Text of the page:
Question– What remedies are needed to correct the path of Indian economy? What are the prospects of world economy on Indian economy?


2.Why Panaji is giving up decentralised waste management (Down to Earth)

Synoptic line: It throws light on the issue of declining efficiency of Panaji’s waste management plan. (GS paper III)


  • In 2003, the capital city of Goa experimented with decentralised waste management system. This segregation of waste at source helped it become a zero-landfill, bin-free city within a decade.
  • In 2016, Panaji received a Clean City Award by Delhi-based non-profit Centre for Science and Environment (CSE). But one year later, the city’s decentralised waste management system is on the verge of collapse.

Decentralised solid waste management approach

  • Under decentralised solid waste management, Panaji’s residential colonies are divided into 12 waste management zones, each under a supervisor, who manages collection and transportation of segregated waste.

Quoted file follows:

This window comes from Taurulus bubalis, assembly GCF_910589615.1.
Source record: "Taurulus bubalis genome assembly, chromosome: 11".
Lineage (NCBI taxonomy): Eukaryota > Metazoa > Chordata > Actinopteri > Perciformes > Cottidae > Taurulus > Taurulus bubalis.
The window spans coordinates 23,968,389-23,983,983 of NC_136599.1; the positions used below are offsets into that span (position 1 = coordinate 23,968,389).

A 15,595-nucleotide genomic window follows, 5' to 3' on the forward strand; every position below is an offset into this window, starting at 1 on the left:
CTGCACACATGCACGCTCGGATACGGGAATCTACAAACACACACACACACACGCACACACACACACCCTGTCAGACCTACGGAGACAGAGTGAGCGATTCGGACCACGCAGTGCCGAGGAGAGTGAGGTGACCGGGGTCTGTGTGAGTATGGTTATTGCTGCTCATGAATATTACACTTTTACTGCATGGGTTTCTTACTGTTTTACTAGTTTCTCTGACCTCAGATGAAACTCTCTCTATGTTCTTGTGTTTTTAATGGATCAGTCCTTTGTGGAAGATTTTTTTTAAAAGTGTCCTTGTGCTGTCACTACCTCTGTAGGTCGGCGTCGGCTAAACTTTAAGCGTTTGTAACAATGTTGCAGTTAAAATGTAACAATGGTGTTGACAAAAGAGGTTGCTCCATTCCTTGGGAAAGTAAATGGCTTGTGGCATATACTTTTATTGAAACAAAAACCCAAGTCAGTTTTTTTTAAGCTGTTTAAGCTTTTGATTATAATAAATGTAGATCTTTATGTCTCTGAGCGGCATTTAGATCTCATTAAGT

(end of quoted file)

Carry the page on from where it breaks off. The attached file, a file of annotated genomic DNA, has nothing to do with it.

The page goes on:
• Households are required to segregate waste into five fractions: wet waste, plastic, paper and cardboard, metal and glass, and non-recyclables. Wet waste is sent to 100 composting units in the city, while dry waste is sent to 12 sorting stations (one in each zone) for further segregation.

Why such a collapse 

  • The current administration is disinclined to continue with the decentralised waste management. Instead, it plans to build a centralised waste management facility on the out- skirts of the city
  • As a result, while the decentralised waste management system is still in place, the municipal corporation’s apathy has made it inefficient.